Duke burnished its NCAA-Tournament credentials with a 10-6 victory over Notre Dame Tuesday night and Wednesday morning on the first day of the ACC Tournament. Duke never trailed but had to hold off several Notre Dame rallies to secure its 31st win of the season, against 24 losses.
After waiting out a couple of four-hour games, Duke and Notre Dame started Tuesday’s third and final game at 9:08.
Bryce Jarvis got the starting nod for Duke, Cameron Junker for the Irish.
David LaManna doubled with two outs in the first but the Irish stranded him, with no harm done.
Joey Loperfido led off the bottom of first with a walk. Kennie Taylor followed with infield single and one out later Ethan Murray walked, loading the bases.
Duke coach Chris Pollard says it was no accident that Duke capitalized on Junker’s wildness.
“We talked in our pregame about the fact that Junker in his previous start, against Boston College, had lost his fast-ball command and struggled to throw strikes. So we talked about a small zone and we were going to take and really shrink up the zone. As the game went on we were able to take advantage of some free offense and get some runs.”
Catcher Michael Rothenberg came to the plate and deposited a Junker fastball into the right-field stands and it was 4-0.
“He kind of left it over the middle and I was able to get a good swing off.”
Notre Dame coach Mik Aoki said his team had to adjust to the early blow.
“We gave ourselves an opportunity after that sloppy start. You just talk to the hitters about controlling the things they can, get good bats.”
Notre Dame began clawing back in the second. They got a one-out single by Eric Gilgenbach, followed by a Jared Miller double, a hit batter, an RBI ground-out, leaving Duke up 4-1.
The Irish gifted Duke two runs in the bottom of the second, an infield single, a walk and three wild pitches, making the score 6-1.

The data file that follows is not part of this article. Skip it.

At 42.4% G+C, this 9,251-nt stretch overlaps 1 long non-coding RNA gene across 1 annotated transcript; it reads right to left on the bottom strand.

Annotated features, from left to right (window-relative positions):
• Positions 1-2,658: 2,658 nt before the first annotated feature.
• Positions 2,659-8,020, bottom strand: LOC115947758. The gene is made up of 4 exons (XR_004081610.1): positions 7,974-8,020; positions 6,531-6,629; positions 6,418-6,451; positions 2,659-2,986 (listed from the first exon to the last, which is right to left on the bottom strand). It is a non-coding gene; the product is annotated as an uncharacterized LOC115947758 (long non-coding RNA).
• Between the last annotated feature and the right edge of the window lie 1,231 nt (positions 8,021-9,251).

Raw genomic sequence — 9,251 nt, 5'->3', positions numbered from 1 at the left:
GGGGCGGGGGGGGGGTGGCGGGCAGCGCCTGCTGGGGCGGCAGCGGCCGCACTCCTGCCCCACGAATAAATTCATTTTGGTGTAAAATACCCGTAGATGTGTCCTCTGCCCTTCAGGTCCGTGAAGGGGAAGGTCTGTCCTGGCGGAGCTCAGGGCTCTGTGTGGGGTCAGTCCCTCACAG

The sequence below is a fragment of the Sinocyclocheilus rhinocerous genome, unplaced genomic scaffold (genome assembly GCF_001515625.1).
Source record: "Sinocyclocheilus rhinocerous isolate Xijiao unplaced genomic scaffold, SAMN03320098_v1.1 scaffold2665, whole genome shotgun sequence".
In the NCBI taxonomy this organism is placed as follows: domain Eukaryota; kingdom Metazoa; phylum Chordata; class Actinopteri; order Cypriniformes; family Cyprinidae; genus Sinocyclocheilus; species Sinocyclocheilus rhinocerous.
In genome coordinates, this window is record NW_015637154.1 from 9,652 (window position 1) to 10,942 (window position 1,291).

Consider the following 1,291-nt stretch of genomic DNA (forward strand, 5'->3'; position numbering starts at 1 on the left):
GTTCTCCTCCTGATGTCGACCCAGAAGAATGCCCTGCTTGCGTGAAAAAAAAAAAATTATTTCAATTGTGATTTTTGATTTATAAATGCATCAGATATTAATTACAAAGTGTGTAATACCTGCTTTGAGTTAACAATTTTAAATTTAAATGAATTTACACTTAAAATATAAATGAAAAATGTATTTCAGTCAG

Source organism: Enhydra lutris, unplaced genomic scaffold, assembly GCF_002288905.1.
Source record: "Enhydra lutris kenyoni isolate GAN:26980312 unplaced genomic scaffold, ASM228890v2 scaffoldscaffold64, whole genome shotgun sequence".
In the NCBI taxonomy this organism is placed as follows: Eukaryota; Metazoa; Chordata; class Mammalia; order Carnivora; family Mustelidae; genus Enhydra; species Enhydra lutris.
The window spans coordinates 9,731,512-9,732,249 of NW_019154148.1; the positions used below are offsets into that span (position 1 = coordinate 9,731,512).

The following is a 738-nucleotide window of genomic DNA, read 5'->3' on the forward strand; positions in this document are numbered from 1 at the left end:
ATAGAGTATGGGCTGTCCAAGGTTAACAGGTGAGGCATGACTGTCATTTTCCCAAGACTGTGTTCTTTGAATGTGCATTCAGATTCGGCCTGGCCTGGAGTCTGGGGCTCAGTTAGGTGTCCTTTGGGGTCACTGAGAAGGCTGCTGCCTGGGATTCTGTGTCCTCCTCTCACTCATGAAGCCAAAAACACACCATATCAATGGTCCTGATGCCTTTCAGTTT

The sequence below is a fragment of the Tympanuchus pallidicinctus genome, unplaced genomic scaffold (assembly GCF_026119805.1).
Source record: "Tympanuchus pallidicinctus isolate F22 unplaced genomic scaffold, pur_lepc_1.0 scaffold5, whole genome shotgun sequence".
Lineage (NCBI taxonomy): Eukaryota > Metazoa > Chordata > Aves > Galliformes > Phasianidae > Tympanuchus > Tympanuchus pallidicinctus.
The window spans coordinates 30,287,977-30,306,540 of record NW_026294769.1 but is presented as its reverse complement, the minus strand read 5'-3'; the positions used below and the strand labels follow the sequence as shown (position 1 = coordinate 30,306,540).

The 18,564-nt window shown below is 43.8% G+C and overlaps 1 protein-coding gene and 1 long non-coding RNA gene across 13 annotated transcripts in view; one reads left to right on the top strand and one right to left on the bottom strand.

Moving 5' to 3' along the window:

Notre Dame added another run in top of third but Jarvis worked out a big jam with a strikeout and fly out, stranding runners at the corners.
Duke knocked out Junker in the bottom of the third, loading the bases with two outs. But Andrew Belcik came in and struck out Loperfido, leaving the score 6-2 after three.
An error by third baseman Erickson Nichols wrapped between two singles and a walk brought home an Irish run and loaded the bases for cleanup hitter Daniel Jung and led to Jarvis hitting the showers.
He was replaced by lefty Matt Dockman, who induced two ground balls, resulting in another run, reducing Duke’s lead to 6-4 going to the bottom of the fourth.
Duke stranded two base runners in the bottom of the fourth but more importantly lost shortstop Murray, who took a fastball to the face and left the game.
“It was clear to me that it affected our team emotionally,” Pollard said. “It put us on our heels a little bit. We did a great job of regrouping.”
Light-hitting Wil Hoyle replaced Murray and quickly made a nice defensive play on a hard grounder. Pollard praised Hoyle for his contribution to the victory, calling it a key.
Notre Dame used a Dockman balk and wild pitch to close the gap to a single run in the top of the fifth.
Duke stopped the bleeding a bit in the bottom of the fifth, scoring a run on a bases-loaded, two-out error by first baseman Jung. But Kyle Gallagher was thrown out trying to advance from second, ending the inning with Duke up 7-5.
Gilgenbach launched a blast over the left-field wall, again cutting the lead to a run. After a fly-out, Chris Pollard went early to closer Thomas Girard, who allowed a double to Prajzner on his first pitch.
But Girard fought back, fanning Jack Zyska and inducing Jack Zyska to ground out.
Pollard said that Girard was snubbed in All-ACC voting last week and praised his effort.
“He has done that numerous times over the course of the season. If you look at his numbers, they stack up against any closer in the league.”
Duke padded its lead in the seventh, a bases-loaded walk by Hoyle--his first college RBI--a sacrifice RBI by Rothenberg and an error.
Notre Dame ended the game allowing 12 walks, hitting Murray, throwing five wild pitches and committing three errors.
And they still weren’t finished. They loaded the bases with one out in the eighth but Girard struck out Gilgenbach and retired Jared Miller on a grounder.
Girard retired the side in order in the ninth, the first 1-2-3 of the evening or morning or whatever.
Duke plays Georgia Tech Friday at 11, with a spot in Saturday’s semifinals at stake. Georgia Tech mauled Duke twice last week but Duke recovered to win the third game.
“I think they’re one of the best offenses in the country,” Pollard says, “so we’ve got out hands full.”
Taylor says Duke has to stay patient if they fall behind early and follow the process. Ben Gross figures to start. Tech lit him up last week but Gross is a grad-student, with an Ivy-League degree, so hopefully he learned some things.
Pollard could not or would not provide an update on Murray but his injury looked pretty severe.
Next man up.
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